DEAR MISS MANNERS: There is nothing nicer, most would agree, than having a friend say that he or she is thinking of you. Lately, I seem to be having friends and acquaintances tell me this more and more.
They are doing so from their cellular phones, generally from the line at the bank, the service station or on their way to dinner with a more deserving friend. It's becoming increasingly clear to me that their intention is not to tell me that they are thinking of me, but to kill time during their tedious routines.
More often than not, when I receive these calls, I am involved in a routine myself, but my routine often consists of eating dinner, reading a book or playing with my dog.
Miss Manners, how can I, without sounding utterly harsh, tell them that I would be glad to hear from them when they return home or schedule a time to meet for coffee so that I am not barraged by background noises of honking horns or bank tellers noting that postdated checks are not acceptable?
GENTLE READER: Miss Manners' idea of progress is when the invention of potentially intrusive gadgets is matched by the invention of protective gadgets. That way, with a little effort and a lot of money, we can end up where we were before the cycle started.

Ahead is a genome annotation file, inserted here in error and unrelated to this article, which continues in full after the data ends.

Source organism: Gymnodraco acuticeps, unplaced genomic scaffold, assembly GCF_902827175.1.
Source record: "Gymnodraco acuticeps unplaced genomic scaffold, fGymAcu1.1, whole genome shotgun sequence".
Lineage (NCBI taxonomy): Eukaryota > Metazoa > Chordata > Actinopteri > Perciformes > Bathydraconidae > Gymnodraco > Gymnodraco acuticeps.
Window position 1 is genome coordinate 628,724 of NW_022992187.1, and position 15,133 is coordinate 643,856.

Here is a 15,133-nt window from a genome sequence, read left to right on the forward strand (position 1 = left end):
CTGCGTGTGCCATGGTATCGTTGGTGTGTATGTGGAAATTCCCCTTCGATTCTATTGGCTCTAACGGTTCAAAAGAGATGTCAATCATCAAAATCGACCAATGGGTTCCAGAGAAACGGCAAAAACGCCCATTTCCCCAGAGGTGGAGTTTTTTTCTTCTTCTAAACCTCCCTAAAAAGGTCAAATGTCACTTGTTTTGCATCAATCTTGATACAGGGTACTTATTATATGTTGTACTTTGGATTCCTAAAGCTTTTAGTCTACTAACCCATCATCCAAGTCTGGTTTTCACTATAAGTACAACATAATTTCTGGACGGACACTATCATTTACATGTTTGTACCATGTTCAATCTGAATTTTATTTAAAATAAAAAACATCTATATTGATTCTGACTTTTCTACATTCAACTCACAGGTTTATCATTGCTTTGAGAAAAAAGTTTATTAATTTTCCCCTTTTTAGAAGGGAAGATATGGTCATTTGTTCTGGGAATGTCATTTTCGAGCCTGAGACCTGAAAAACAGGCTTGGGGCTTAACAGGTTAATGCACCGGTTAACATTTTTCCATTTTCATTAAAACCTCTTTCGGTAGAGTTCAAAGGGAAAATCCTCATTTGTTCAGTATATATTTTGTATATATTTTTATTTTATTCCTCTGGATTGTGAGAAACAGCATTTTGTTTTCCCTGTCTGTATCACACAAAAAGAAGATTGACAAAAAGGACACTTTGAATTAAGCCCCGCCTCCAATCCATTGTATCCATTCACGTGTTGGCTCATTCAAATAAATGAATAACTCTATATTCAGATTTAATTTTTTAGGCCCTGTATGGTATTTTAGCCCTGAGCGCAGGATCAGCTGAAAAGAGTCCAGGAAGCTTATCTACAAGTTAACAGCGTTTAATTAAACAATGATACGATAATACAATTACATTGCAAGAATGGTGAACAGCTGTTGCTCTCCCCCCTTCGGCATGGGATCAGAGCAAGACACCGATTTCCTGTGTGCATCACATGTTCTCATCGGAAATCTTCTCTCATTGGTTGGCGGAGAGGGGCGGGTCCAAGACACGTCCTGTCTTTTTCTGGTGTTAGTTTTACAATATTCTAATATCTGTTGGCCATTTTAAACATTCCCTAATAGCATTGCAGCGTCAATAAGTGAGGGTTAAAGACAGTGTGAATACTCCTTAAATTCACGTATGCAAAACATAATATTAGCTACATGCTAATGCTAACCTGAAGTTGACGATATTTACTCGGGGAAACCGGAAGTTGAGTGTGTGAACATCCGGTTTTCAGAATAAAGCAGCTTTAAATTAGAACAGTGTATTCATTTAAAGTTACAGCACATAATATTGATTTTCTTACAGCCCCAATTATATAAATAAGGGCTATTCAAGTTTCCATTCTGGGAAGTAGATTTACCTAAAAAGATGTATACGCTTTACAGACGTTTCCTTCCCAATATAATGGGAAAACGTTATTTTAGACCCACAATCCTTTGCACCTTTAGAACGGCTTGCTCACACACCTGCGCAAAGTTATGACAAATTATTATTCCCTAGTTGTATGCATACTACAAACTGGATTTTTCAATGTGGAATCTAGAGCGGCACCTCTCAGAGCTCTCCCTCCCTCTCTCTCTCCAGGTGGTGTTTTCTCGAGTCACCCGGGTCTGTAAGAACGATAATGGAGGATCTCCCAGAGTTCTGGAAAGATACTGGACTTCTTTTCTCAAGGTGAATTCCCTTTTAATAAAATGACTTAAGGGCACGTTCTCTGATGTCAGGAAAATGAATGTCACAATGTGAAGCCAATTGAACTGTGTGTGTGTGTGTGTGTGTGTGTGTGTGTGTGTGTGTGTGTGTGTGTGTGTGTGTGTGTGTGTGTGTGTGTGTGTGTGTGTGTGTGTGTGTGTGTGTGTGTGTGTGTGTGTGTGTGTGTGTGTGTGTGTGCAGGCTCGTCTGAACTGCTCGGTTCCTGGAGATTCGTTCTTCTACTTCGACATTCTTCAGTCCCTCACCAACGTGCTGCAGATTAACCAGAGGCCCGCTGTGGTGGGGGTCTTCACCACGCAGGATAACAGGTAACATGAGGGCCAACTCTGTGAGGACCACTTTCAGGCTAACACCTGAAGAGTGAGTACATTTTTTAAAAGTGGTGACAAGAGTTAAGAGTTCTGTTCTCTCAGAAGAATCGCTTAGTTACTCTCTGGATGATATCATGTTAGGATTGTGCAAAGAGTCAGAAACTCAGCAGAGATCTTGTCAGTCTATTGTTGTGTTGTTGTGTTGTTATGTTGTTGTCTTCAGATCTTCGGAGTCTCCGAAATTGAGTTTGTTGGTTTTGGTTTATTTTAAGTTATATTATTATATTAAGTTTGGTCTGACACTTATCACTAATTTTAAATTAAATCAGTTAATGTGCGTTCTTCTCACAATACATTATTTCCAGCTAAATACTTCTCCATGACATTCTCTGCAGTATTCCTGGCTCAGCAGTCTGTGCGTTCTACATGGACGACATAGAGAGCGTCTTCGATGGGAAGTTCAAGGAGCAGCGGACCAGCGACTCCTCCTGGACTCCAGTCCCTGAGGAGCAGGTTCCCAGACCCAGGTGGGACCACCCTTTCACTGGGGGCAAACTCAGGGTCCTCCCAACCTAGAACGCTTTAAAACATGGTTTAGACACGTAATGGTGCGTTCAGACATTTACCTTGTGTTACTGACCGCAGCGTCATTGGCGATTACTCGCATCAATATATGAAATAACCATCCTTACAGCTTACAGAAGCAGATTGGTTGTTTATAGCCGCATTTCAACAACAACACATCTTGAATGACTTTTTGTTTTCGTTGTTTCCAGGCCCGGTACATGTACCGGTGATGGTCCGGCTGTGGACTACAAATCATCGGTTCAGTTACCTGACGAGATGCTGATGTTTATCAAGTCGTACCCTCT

Thanks to the cellular telephone, your friends are now able to reach you wherever they happen to be. But thanks to the little button on your telephone, you can turn yours off and let it take their "Thinking of you -- oops, dropped my deposit slip" messages.
DEAR MISS MANNERS: At my baby shower, a friend of mine asked my elderly mother if she was excited for the baby to come. My mother replied in complete seriousness that she was indeed not excited and stated that she already has 20-some grandchildren.
While I realize the truth of this statement, I feel hurt that she could have said as much at my baby shower to my friends. Isn't there a time when not uttering the truth might be the right thing to do? How do I approach her about this, or should I even bother? It seems to sit in the back of my mind.
GENTLE READER: There are plenty of times when not uttering the truth is the right thing to do. One such opportunity is to refrain from telling your mother that you are annoyed at her for an awkwardly worded statement.
The only purpose of that silly question is to allow an opportunity for the expression of pride. That your mother chose to highlight her wealth of grandchildren, when it might have been more graceful to focus only on your child, does not mean she is bored with having grandchildren.
Miss Manners suggests you clear that grudge out of your head. You will soon need that space to sympathize with mothers whose children keep too strict an account of their grievances.